Over the years I’ve had several conversations with physicians, and now my nurse practitioner, about taking prescription medicine. Just like finding a good auto mechanic or a reliable technician to work on my yard tractor, it is part of a process for living. Every time a medical practitioner suggested a prescription — either to control cholesterol or prevent Type II diabetes — I pushed back.
I have been able to address each diagnosis through behavioral changes coupled with regular visits to the clinic. These physiological conditions may persist, and at some point I may have to accede to medication. Last year I took a small step and began taking a low-dose aspirin in addition to my daily vitamin B-12 tablet. We’ll see how things go during my follow up appointment later this year. My point is when we focus on the failure of our government to properly regulate the pharmaceutical industry we neglect focus on a process for living. Having a process for living is more important than what our government does or doesn’t do.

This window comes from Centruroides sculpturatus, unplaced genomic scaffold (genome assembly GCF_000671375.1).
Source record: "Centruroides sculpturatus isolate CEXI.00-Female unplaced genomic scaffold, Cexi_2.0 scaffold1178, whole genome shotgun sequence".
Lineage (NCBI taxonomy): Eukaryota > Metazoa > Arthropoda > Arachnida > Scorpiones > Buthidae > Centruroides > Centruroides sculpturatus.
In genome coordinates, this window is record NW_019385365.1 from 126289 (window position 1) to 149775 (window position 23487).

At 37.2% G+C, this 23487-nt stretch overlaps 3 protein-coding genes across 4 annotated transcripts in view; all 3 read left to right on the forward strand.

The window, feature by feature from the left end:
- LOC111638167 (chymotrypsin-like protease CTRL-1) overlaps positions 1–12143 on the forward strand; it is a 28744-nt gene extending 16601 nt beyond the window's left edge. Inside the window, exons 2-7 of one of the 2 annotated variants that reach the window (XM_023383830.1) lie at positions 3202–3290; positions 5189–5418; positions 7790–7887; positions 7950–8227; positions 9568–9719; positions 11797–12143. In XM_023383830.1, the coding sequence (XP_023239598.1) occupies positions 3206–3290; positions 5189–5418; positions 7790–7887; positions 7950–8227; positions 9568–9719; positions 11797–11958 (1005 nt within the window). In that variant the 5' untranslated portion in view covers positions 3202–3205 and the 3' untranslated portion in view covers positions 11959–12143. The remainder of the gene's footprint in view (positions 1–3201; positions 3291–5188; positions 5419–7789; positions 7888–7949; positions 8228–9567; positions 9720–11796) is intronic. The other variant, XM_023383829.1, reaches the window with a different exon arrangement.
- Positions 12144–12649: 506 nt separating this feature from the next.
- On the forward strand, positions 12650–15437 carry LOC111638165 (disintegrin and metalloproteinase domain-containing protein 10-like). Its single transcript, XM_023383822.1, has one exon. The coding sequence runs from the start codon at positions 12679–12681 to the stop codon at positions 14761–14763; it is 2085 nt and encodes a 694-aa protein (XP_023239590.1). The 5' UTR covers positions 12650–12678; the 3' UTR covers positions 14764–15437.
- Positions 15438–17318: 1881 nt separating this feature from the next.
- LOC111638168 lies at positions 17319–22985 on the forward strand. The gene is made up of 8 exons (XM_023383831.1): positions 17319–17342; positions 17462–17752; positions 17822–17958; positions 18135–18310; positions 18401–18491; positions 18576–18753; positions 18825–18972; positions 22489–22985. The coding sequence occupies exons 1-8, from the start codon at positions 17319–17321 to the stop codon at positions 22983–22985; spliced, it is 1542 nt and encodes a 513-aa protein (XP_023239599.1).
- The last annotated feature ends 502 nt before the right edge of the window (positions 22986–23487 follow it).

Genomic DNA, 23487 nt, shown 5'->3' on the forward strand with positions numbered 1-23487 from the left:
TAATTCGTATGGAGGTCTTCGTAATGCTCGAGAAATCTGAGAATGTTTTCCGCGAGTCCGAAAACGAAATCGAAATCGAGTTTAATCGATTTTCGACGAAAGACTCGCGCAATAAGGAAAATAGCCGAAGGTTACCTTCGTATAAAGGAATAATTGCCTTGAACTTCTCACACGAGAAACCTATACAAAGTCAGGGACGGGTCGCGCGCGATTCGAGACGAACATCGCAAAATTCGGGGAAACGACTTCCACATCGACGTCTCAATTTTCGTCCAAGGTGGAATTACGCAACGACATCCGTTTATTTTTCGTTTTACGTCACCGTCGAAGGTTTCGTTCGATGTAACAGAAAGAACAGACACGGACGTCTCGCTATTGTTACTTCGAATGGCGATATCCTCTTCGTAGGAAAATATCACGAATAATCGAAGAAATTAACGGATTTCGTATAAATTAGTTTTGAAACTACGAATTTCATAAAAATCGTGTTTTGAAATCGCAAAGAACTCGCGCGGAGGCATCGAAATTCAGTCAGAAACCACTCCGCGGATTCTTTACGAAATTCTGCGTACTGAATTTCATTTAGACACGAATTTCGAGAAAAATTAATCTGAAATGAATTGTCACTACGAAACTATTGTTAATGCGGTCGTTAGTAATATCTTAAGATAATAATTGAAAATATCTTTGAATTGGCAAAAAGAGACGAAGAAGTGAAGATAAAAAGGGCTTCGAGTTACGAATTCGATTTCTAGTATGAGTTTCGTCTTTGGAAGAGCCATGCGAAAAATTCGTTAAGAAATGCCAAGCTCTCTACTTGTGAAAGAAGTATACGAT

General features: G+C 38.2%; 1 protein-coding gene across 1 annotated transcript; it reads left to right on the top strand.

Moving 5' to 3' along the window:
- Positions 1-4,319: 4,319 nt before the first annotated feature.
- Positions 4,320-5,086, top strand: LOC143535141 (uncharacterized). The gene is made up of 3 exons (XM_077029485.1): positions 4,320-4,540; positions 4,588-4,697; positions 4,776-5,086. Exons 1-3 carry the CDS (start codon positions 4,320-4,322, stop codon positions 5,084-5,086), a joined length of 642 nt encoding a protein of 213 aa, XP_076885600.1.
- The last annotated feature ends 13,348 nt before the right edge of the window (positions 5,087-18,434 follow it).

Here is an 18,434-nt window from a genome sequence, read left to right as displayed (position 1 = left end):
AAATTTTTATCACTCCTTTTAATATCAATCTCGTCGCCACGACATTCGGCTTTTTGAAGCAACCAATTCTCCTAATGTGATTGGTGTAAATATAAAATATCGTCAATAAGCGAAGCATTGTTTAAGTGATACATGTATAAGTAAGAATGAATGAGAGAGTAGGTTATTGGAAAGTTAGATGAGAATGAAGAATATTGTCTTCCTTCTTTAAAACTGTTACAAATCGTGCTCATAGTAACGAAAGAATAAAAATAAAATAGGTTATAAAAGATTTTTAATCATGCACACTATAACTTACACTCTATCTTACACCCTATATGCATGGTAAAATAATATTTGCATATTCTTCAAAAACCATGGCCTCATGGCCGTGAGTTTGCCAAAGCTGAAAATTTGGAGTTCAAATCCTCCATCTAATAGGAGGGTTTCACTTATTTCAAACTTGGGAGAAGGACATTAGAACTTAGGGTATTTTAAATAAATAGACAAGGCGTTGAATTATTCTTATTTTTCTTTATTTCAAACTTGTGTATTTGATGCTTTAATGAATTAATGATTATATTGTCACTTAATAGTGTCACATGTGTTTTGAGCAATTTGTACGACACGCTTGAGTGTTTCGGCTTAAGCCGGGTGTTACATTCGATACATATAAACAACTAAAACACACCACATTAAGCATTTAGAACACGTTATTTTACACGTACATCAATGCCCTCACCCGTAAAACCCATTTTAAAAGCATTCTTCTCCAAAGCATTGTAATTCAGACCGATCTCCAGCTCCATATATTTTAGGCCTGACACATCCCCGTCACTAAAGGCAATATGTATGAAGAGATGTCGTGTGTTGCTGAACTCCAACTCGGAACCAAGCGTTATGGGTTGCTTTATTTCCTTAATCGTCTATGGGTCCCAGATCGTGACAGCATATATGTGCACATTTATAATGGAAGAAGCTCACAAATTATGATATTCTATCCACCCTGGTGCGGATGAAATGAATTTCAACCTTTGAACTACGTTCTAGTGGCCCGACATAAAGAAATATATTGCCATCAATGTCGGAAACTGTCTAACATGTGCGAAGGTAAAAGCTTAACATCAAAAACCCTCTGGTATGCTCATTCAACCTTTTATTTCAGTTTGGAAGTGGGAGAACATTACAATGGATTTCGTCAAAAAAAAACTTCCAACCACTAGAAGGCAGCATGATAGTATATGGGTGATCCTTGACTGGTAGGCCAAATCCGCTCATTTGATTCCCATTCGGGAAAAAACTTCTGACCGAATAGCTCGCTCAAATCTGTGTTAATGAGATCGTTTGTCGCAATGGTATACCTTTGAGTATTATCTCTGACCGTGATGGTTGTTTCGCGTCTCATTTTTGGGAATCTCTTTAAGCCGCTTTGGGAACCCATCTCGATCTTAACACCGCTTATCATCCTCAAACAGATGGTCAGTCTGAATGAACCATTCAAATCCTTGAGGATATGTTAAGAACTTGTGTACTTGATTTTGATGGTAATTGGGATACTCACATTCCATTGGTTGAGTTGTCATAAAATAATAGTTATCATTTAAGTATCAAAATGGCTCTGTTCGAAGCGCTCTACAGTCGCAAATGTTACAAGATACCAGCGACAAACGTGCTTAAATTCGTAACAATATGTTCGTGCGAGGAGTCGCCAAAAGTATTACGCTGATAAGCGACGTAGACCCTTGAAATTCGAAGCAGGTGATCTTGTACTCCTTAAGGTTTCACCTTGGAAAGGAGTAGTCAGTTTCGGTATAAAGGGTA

I feel life in society all around me. Maybe that is a Cartesian outlook, one rooted in my earliest memories of reading at home before breakfast, after being an altar boy for Catholic Mass at the convent. Despite whatever separation I feel in intellectual outlook our future is inseparable from its context. The fate of our society is complexly intertwined. To separate a single strand of it in the form of an individual life, from the broader organism, would be to our mutual detriment.
I don’t understand how we will manage the many challenges we face — environmental degradation, climate change, economic inequality, the threat of conflict, and diminished natural resources. I do know that without a process for living that recognizes the web of life that engendered us, that brought us to this moment, we may not be up to the challenge. Humanity’s well-being will predictably decline. I’m not ready to say it is inevitable. I don’t believe it is.
Yet so much depends on the observations of truck drivers who pay attention to the variability in our lives — and together try to make them better.